Poetry should be reclaimed as "a dark art", urged Don Paterson in his T S Eliot lecture at the Royal Festival Hall just over a month ago. Poetic technique, he declared, is the poet's "arcana", something that must be kept secret from the reader. Only by joining together in a kind of medieval "guild" could professional poets "restore our sense of power". Cue scary laughter.
It was splendidly dotty stuff, part Gilderoy Lockhart, part Draco Malfoy, well timed for the DVD release of the new Harry Potter. But if poets are to belong to a "guild", a kind of elite, secret society of magicians - something like Slytherin, perhaps - who are the Muggles?
Paterson was quite clear about this, suggesting the eradication of amateur poets, whom he accused of "infantilis- ing our art". Worse, armed only with "a beermat, a pencil and a recently mildly traumatic experience", they bombard Paterson, who is poetry editor at Picador, with their "handwritten drivel".
But you have to be unpublished before you can be published. It may be hard to imagine, but even Paterson was once an unpublished poet. Not many poets make a living solely by selling books. Paterson (who has received three Scottish Arts Council grants and won several prizes with cash rewards, including the Whitbread) certainly doesn't. Before he became a "professional" poet, he was a professional musician. He still is. In fact, he is also a lecturer at the University of St Andrews. Not much time for writing poetry there.
Anyway, what is an "amateur" poet? For most of human history, poetry was largely anonymous, unwritten, public and shared. Only with the recent emergence of mass-literate societies in the west has poetry become identified with the private expression of individual feeling in books by "professionals".
Does Paterson mean he wants to eradicate unpublished poets? Or just those who have ambitions to be published? Those who are not published by a Lon-don publisher? Or those who are not published by Picador? How many poetry prizes do you have to win before you become a "professional" poet? Or is there a hereditary principle involved?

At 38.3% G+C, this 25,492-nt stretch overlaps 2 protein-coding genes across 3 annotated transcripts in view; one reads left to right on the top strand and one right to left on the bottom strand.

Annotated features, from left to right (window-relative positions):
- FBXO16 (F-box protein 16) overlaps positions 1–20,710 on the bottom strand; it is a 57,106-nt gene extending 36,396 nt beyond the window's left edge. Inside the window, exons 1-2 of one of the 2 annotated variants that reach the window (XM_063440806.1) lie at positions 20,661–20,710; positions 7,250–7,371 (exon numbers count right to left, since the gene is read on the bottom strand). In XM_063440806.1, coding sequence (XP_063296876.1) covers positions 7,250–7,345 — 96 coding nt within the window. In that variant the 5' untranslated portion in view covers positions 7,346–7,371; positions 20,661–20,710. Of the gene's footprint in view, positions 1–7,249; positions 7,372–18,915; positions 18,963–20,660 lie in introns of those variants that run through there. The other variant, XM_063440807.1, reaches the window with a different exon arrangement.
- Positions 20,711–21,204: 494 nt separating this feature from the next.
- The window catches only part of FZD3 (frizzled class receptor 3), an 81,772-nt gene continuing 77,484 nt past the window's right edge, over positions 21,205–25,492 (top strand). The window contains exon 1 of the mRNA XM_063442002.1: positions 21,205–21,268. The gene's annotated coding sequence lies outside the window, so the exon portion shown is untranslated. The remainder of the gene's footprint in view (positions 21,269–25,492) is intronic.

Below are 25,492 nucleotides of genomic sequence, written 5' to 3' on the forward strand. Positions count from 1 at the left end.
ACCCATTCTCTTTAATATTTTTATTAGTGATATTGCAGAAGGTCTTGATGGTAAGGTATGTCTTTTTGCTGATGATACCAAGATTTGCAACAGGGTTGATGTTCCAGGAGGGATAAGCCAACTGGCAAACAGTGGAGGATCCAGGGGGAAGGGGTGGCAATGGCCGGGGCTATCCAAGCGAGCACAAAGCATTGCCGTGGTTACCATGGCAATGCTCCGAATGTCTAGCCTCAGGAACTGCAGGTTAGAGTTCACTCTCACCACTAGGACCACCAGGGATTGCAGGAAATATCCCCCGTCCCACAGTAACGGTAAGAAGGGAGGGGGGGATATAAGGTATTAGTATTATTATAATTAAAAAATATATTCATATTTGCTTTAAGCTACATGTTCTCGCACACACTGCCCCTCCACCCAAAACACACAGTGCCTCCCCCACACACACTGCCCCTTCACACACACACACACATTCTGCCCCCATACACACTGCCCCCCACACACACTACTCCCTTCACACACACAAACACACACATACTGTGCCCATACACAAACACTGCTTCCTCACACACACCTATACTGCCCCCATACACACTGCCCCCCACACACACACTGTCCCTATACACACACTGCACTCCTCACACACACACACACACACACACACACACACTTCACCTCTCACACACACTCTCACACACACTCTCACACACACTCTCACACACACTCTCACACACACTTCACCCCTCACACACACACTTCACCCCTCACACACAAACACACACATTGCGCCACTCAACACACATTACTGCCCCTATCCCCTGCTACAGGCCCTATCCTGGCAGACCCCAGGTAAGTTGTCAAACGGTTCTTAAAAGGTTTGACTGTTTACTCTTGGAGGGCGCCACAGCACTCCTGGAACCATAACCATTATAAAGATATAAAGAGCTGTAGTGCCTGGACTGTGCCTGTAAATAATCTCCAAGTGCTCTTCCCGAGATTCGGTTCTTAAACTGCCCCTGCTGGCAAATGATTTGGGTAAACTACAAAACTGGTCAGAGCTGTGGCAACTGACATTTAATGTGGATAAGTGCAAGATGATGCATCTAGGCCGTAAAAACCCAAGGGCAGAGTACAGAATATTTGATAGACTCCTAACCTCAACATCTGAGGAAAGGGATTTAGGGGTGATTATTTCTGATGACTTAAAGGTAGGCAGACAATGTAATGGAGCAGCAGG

Paterson's idea of the "profession" of poetry appears to derive from a class- specific version of the Sorting Hat at Hogwarts. According to him, "only plumbers can plumb, roofers roof and drummers drum; only poets can write poetry". Has Paterson never changed a tap, or tapped a drum? Poets are not genetically different from plumbers. Most roofers would be better at writing poetry than poets are at replacing missing roof tiles. Paterson seems to be invoking the old Soviet model in which you had to be a member of the Writers' Union before you could be published.
It is not as if there are only so many as-yet-unwritten poems to go round. Moreover, "amateur" poets in schools, colleges, prisons, libraries, bookshops and poetry readings constitute the bulk of the audience for the "professionals". Do professional musicians feel threatened by people who sing in the bath? Do professional footballers burn with resentment at those who play in Sunday leagues? Do professional chefs object to the thought that most people cook their own meals? Presumably Paterson's students at St Andrews are "amateurs". Has he told them yet that they require eradicating?
Paterson's comments on Harold Pinter are especially instructive. Referring to Pinter's anti-war poetry, he said that "anyone can do that". Indeed, a great many poets - "professional" and "amateur" - have written powerfully against the invasion of Iraq (although few have employed iambic pentameter to such passionate effect as Pinter did in his collection War). That "anyone" can write about such a necessary subject is precisely the enduring appeal and significance of poetry.
Sadly, hostility to the idea of the amateur is a familiar feature of the contemporary poetry scene. The sound of "professional" poets pulling the ladders up behind them is part of the background noise. The Poetry Society may spend its time declaring that poetry belongs to everyone, sponsoring initiatives such as National Poetry Day, Poetry Class and Poetry News, but it also publishes the forbidding and mysterious Poetry Review, a magazine apparently designed to put any casual reader off poetry for good.
The most consistent advocate of this kind of flaky elitism was T S Eliot, the Lord Voldemort of the aristocratic principle in poetry. Fittingly, Paterson (the only poet to win the T S Eliot Prize twice) made his remarks in a lecture named after a man who believed in the divine right of kings and argued that the Education Act of 1944 would encourage cultural "barbarism".
But this is a small crack on a wider fault-line in British literary culture - and in British society. Paterson was tapping into a peculiarly English use of the word "amateur" as a term of abuse. Like "provincial", "humorous" and "earnest", it involves a horrified rejection of the aspirational rhetoric of new Labour Britain. And it smells uncommonly like old-fashioned snobbery and misanthropy.
As Harry Potter's Hagrid says, "when a wizard goes over ter the Dark Side, there's nothin' and no one that matters to 'em any more". Scary.
Andy Croft has published seven books of poetry. His most recent is Comrade Laughter (Flambard)